Pay Parity, COVID-19 Support Part of NDAA Improvements for Guard and Reserve

Pay Parity, COVID-19 Support Part of NDAA Improvements for Guard and Reserve
Capt. Wilifred Hale, administrative officer in charge of the task force of Virginia National Guard soldiers and airmen conducting COVID-19 testing, receives a COVID-19 vaccination from Sgt. Anna Carter on Dec. 31, 2020, at Fort Pickett, Va. (Photo by Cotton Puryear/Virginia National Guard via Army)

After a presidential veto and a congressional override, the FY 2021 National Defense Authorization Act (NDAA) finally became law in the closing days of the 116th Congress. The massive new law contains numerous provisions to support the reserve component, many of which MOAA advocated for alongside our partners in The Military Coalition – a consortium of military and veterans service organizations representing a combined 5.5 million-plus membership.


Big wins were achieved when it comes to pay parity, mental health support, and COVID-19 pandemic support. Here’s an overview of what made it into the NDAA.


Hazardous Duty Incentive Pay (HDIP) Parity

The law requires HDIP to be paid in monthly allotments, eliminating the prorated payments servicemembers with proficiencies like aircrew, those receiving jump pay, and others receive. Under the previous law, Guardsmen or Reservists who maintained proficiency only received 1/30th the pay of their active-duty counterparts.


What remains to be seen is where DoD will set the monthly rate for the reserve component. Read more on this issue at this link.


More COVID-19 Support

The reserve component has been essential to our nation’s response to the pandemic, from providing initial state-level responses to being included in vaccine distribution. Despite their commitment, there were shortfalls in how our nation supported them.


The FY 2021 NDAA allows reserve component members to receive quarantine lodging if they perform certain duties in response to the pandemic. In addition to quarantine support, servicemembers can receive drill or training credit if these activities were canceled for pandemic-related reasons.


Better Transitional Health Care

Along with other COVID-19 measures, transitional health benefits for certain members of the National Guard serving under orders in response to COVID-19 were included.


The law extends Transitional Assistance Management Program (TAMP) benefits (180 days premium-free TRICARE) to National Guard members activated in response to COVID-19.


Improved Mental Health Care

The NDAA bolsters mental health support for Guard and Reserve members, recognizing the unique challenges of this type of service.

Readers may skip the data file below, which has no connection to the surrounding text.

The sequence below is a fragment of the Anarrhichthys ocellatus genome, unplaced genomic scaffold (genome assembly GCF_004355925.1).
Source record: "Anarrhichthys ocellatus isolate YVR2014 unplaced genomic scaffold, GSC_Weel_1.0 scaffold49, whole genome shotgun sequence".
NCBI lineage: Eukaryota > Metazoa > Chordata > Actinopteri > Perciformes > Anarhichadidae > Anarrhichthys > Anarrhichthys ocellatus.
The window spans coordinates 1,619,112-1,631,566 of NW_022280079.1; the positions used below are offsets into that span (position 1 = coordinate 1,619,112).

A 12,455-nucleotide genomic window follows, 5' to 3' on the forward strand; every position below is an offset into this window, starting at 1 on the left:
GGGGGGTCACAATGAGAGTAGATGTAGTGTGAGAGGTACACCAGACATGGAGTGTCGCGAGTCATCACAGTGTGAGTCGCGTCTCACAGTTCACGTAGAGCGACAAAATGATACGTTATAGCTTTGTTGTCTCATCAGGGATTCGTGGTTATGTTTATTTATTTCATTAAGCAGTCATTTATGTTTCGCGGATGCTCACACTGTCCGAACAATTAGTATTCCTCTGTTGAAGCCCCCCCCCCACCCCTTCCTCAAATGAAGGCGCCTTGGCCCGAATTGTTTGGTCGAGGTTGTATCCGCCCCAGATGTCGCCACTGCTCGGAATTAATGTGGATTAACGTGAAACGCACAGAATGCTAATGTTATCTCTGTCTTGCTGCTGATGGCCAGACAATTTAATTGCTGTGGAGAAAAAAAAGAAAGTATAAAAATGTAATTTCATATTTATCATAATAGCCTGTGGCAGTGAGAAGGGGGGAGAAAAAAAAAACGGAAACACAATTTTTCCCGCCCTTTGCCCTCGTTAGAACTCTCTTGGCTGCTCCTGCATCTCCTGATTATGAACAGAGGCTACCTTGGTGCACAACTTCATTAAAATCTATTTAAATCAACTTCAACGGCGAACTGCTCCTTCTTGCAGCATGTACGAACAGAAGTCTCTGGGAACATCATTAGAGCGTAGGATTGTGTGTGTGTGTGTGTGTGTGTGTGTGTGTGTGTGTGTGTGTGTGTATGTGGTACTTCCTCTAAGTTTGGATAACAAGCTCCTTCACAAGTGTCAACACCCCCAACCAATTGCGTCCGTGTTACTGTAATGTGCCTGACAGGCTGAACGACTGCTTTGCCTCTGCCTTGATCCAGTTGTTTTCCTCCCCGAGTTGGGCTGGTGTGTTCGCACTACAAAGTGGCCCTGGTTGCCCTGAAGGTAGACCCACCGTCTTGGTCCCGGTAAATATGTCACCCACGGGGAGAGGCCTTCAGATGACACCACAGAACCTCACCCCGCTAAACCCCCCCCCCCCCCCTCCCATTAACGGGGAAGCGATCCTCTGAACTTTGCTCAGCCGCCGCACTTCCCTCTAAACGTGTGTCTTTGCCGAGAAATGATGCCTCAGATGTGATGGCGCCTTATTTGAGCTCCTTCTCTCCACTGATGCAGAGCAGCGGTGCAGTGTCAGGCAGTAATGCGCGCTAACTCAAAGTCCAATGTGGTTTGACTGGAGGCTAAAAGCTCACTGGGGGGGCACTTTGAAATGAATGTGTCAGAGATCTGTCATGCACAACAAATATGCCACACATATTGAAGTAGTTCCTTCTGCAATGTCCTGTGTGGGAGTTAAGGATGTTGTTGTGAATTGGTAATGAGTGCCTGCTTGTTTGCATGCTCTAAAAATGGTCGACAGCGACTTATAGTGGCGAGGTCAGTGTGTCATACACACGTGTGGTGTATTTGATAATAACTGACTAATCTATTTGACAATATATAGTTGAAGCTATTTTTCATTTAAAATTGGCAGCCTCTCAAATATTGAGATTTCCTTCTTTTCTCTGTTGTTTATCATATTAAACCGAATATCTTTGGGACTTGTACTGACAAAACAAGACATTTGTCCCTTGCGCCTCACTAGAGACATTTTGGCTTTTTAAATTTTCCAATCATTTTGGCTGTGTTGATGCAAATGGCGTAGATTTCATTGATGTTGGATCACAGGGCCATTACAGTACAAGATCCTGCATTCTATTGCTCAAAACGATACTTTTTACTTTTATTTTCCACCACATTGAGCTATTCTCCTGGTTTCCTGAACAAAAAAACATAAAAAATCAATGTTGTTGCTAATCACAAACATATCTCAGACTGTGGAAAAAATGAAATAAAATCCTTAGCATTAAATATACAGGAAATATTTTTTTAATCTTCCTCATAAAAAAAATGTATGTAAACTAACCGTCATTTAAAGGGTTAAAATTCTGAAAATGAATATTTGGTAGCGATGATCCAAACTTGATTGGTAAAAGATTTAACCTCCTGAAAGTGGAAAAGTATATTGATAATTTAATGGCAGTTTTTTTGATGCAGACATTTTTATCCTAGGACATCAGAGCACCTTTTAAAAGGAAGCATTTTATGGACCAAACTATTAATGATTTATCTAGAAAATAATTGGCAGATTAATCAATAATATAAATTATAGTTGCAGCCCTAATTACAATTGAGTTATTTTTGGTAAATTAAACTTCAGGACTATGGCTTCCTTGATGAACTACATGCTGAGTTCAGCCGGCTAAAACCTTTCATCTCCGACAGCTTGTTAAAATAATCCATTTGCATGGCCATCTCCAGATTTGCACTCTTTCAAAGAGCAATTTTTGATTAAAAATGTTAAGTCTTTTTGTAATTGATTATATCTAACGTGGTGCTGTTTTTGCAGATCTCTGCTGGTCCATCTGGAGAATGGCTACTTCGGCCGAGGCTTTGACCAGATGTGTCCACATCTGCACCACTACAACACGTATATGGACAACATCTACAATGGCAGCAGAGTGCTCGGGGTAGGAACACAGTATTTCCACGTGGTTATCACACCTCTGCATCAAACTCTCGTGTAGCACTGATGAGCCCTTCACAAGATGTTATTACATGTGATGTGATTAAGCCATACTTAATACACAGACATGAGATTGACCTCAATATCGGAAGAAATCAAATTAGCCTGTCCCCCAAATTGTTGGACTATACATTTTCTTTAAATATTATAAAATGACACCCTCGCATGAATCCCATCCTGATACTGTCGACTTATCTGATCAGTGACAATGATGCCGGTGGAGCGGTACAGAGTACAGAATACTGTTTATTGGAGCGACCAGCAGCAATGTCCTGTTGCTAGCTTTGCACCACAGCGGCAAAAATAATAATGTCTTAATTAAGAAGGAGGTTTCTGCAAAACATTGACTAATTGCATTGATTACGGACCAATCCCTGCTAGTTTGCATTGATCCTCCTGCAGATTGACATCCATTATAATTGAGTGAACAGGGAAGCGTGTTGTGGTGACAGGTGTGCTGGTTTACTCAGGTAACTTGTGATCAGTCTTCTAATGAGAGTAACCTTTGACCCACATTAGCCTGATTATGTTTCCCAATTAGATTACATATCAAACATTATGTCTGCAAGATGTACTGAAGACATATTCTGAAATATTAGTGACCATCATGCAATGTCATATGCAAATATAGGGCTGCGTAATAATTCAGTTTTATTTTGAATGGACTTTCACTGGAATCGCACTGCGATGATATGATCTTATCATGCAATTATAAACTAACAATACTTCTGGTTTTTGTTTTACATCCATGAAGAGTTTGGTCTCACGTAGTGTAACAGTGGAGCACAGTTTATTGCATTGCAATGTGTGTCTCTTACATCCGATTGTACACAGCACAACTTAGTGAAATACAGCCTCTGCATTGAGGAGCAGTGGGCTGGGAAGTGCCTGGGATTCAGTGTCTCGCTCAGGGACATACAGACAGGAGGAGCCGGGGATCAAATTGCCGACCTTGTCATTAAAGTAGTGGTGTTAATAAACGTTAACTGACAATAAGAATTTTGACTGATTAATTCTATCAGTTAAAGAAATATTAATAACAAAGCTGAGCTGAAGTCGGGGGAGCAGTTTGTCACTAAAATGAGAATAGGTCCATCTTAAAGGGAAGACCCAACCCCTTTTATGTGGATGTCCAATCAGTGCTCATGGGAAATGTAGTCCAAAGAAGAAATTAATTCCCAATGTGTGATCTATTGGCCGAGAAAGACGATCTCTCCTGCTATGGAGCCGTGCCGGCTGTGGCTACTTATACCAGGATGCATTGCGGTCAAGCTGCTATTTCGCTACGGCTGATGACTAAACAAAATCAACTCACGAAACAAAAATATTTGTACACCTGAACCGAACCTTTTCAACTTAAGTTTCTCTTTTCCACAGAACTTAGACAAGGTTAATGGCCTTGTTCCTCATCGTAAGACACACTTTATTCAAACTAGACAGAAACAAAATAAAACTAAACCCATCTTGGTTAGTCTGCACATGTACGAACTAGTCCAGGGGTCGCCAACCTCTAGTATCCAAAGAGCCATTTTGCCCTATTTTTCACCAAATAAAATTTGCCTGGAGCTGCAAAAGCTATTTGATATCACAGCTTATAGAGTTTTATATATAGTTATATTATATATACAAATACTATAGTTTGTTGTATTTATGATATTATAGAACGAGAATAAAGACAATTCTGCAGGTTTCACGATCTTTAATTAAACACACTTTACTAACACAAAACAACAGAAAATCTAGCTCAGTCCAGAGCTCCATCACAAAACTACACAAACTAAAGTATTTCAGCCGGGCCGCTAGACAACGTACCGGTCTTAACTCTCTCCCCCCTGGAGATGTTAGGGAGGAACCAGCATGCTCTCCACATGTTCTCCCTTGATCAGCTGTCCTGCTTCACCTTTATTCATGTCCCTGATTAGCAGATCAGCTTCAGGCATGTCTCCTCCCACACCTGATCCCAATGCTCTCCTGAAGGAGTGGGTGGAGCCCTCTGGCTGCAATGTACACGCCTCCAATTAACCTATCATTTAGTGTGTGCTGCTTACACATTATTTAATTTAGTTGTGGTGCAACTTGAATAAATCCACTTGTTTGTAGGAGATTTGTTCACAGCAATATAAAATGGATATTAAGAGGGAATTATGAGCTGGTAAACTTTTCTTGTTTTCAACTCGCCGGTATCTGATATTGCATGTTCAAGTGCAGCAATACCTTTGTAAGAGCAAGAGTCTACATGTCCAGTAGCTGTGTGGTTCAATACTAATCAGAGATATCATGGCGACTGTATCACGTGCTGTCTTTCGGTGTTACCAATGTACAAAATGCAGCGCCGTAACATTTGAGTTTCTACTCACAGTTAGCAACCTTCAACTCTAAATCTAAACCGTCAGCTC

Suicide prevention and resilience programs from the FY 2020 NDAA were made permanent. Additionally, reserve component members will be able to receive mental health care from the VA. The increased access ensures more options for those in need.


Maternity Leave Credit

Reserve component members on maternity leave will receive some base pay and not miss out on retirement credit. The new law allows servicemembers to receive up to 12 points of retirement credit and accompanying base pay for their drill days.


[RELATED: New Law Includes MOAA-Backed Protections for Your Military Health Care]


While many important provisions made it into the final bill, there are still issues to be addressed.


Space Force Reserve: The NDAA puts the creation of a Space Force Reserve or National Guard element on hold until a study is conducted. DoD is required to submit a report by March 31 on what the organization of a Space Force reserve component would like and how it would be implemented.


DD-214 Clarification: While the FY 2020 NDAA asked DoD to implement a standard record of service for the reserve component – an item of interest to MOAA – clarity was needed and requested in the House’s version. That language didn’t make the final FY 2021 law, but accompanying report language noted an expected 2021 release of the new form and that Congress will “remain open to future legislation if needed to ensure members of the reserve components have accurate and up-to-date records of their military service.” While not being enacted into law, this report shows the recognition of the reserve component remains an important issue.


The FY 2021 NDAA offers many significant improvements for the reserve component, along with active component servicemembers, veterans, and military families. These improvements cap off a turbulent year for our reserve component and nation.


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About the Author

Cory Titus
Cory Titus

Titus separated from the Army in 2017 as a captain and is MOAA's Director of Veteran Benefits and Guard/Reserve Affairs. He is currently studying social entrepreneurship at George Mason University with a focus on improving military financial education.